Naturally, we are all about the collision of healthcare and social media. So we couldn’t help but pick the brain of this week’s guest contributor, Reed Smith, an interactive healthcare consultant. Reed works closely with hospitals to weave social media strategy into overall marketing communications. Check out the conversation our own Stephen Moegling had with Reed recently on social media and healthcare.
SM: Your blog is called I am Reed Smith. So, tell us: Who is Reed Smith?
RS: You know I get asked that quite a bit! It’s funny, when you work in the space I do people have a hard time understanding how/why hospitals use social media. The next question is how did I end up doing this for a living? I spent several years as a hospital marketing director here in Texas then working for the Texas Hospital Association. I have always loved the web and new technologies, and while working at THA I produced a social media guide for hospitals. Doing this afforded me the opportunity to jump out on my own and now I spend all my time consulting hospitals on the use of social media and new technologies in the areas of communications, patient care, and physician relations. It is a blast and I feel very fortunate that I get to do what I love daily.
SM: What’s #1 thing you think healthcare providers should STOP doing with social media?
RS: Making excuses – I think we have an opportunity to really impact patient care and even access to care. Keeping our heads in the sand and doing the same things the same ways year after year only does a disservice to our institutions. We have a way to radically chance the game… We have the tools at our disposal to connect with consumers (patients, their families, and physicians) and have a meaningful dialogue. Patients are doing this more and more with each other, now hospitals need to get in the game. Of course some early adopters do this better than others but for the most part the industry is still very much behind the curve.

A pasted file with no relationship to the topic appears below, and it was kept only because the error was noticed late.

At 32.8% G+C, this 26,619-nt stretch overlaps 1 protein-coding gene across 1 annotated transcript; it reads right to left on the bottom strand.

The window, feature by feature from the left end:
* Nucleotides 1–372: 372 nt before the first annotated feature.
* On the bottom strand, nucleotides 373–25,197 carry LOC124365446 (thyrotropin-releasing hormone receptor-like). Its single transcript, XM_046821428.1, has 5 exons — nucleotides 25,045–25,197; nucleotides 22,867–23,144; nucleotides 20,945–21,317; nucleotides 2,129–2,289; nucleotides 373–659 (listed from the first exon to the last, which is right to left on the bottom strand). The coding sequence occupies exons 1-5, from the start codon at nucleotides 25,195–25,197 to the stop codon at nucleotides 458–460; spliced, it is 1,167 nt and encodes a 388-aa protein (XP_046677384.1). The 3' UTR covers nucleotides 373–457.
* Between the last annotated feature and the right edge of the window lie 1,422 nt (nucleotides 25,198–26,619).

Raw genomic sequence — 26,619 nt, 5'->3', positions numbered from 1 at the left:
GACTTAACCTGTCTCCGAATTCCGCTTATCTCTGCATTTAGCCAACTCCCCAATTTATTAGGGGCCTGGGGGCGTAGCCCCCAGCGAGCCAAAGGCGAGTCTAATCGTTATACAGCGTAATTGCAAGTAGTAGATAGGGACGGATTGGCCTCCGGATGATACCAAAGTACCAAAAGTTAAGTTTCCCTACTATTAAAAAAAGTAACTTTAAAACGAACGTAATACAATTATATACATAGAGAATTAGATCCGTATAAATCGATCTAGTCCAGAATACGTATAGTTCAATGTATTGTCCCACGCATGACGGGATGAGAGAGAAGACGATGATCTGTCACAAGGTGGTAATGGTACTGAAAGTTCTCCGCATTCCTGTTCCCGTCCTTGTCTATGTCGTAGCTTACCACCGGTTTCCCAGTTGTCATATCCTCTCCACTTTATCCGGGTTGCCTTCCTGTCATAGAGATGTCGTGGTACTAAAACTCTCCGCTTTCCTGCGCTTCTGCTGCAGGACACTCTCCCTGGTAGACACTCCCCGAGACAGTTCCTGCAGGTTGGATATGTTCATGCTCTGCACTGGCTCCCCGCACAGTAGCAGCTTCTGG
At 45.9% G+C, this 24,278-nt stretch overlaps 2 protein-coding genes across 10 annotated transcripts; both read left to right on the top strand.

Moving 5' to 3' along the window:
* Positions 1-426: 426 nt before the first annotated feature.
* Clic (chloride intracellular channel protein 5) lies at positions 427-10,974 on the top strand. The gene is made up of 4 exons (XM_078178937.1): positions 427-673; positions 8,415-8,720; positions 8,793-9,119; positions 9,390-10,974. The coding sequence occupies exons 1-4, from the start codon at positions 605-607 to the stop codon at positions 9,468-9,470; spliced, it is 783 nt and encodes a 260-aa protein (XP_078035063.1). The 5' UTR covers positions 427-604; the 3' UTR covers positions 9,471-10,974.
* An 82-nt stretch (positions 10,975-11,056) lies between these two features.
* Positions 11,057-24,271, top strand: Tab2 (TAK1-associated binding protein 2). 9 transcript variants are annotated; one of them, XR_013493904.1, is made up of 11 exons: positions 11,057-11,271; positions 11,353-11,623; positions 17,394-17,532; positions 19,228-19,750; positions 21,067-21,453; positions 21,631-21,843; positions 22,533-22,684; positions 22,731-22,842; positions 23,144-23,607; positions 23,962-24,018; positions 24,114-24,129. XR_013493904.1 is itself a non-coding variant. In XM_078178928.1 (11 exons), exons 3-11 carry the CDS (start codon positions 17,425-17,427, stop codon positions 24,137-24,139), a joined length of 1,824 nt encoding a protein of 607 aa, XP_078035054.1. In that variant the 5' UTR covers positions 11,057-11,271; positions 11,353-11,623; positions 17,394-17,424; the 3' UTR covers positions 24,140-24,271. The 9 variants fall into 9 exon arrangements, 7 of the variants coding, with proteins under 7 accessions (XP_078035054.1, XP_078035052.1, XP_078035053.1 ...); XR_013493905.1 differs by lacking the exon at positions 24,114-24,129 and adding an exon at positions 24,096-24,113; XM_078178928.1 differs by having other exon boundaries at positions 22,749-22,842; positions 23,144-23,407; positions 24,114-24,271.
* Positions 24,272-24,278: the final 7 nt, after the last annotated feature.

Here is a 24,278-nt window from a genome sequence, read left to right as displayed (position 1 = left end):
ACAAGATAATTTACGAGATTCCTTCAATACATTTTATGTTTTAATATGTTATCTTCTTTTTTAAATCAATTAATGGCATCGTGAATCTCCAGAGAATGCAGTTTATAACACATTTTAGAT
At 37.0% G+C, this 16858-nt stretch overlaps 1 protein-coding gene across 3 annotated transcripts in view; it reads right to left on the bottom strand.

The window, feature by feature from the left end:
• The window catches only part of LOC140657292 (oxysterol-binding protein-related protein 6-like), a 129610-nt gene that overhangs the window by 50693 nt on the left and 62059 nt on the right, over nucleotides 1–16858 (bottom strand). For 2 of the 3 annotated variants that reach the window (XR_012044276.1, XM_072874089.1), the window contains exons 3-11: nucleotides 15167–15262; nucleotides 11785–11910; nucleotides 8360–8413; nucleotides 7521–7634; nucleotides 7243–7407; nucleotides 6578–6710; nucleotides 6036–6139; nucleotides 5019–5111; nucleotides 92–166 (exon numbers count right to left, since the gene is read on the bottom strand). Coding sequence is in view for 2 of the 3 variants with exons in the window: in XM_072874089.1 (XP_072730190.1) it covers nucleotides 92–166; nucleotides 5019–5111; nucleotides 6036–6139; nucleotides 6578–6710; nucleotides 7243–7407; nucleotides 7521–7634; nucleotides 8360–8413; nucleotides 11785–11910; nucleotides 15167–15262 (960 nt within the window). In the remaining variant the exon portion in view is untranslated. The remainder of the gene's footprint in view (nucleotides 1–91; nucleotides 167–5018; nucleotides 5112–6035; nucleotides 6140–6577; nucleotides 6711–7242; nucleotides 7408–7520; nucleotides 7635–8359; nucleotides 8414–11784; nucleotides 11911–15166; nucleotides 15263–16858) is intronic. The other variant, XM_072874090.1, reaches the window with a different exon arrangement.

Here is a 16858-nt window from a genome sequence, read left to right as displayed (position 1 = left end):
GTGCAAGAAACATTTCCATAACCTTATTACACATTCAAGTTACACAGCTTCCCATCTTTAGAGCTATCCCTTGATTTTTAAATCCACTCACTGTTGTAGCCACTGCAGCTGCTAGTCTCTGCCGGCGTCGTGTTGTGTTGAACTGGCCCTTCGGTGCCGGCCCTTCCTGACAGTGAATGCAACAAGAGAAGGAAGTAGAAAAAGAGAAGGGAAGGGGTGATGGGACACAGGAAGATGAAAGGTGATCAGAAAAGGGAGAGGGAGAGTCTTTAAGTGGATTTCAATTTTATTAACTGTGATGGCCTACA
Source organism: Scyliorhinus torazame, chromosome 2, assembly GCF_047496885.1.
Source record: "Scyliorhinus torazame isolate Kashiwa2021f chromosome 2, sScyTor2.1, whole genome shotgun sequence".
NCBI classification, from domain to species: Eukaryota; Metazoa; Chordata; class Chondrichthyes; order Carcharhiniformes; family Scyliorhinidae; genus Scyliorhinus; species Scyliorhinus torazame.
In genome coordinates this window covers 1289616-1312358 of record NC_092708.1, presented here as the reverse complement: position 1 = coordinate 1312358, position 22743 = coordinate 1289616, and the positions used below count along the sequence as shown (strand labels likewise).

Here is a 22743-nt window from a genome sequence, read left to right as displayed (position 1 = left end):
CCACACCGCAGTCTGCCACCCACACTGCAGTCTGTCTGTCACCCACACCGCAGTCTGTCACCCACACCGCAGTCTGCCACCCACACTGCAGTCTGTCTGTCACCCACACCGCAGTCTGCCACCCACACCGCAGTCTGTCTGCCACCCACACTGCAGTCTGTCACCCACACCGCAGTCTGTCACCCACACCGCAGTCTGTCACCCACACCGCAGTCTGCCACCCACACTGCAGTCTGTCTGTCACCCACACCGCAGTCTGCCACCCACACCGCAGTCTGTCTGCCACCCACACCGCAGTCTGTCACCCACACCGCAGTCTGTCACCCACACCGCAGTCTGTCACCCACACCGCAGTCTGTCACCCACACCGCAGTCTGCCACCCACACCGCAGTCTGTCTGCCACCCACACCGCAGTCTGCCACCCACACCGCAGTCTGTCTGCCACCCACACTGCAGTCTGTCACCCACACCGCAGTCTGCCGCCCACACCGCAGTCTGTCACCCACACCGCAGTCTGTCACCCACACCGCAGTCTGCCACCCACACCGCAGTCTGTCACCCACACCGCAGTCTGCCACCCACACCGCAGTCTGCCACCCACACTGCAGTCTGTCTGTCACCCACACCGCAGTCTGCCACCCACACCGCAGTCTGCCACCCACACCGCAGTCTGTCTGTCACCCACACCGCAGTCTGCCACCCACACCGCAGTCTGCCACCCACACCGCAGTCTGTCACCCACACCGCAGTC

SM: What’s #1 thing you wish healthcare providers should START doing with social media?
RS: Monitor and Measure – I know this is really two things but for so long we have just resided in this space. Which being there and figuring all this out is a big step but it is now more important than ever that we spend time monitoring the existing conversations and measuring our activities. As spending continues to get cut we as marketers need to become diligent about ROI. As Chris Boyer would say financial ROI not friends, fans, and followers. Not that it is bad to keep track of your audience, but connecting our efforts in social media to money is a must. If we don’t I am sure someone in finance will, so do it proactively.
SM: How do you convince the C-suite that social media is a good investment for healthcare?
RS: Honestly, we have to make a business case for social. We have to stop looking at social media as a strategy and start incorporating these social tactics into existing growth strategies. Internal surveys may show that social is a great tool for internal communications. Weigh that against what is spent on printing for internal communications. Use simple tools like Google’s URL builder to track traffic from paid media vs. social media and see what cost savings can be accomplished. Ultimately, like most initiatives, success is driven from the top. I would encourage everyone to have a conversation with their CEO about social and understand the concerns, wants, desires, etc… This will go a long way.
SM: We love your Expert Interview series, but it’s time for you to be in the hot seat. So tell us, what is your favorite new app or device?
RS: My favorite new app is probably Instant Heart Rate by Azumio. Very cool example of how technology meets healthcare.
SM: Alright, time to get real. At Franklin Street, we love music. What one song pumps you up before the big presentation?
RS: That is great question… Right now I would probably say: “Say it Ain’t So” by Weezer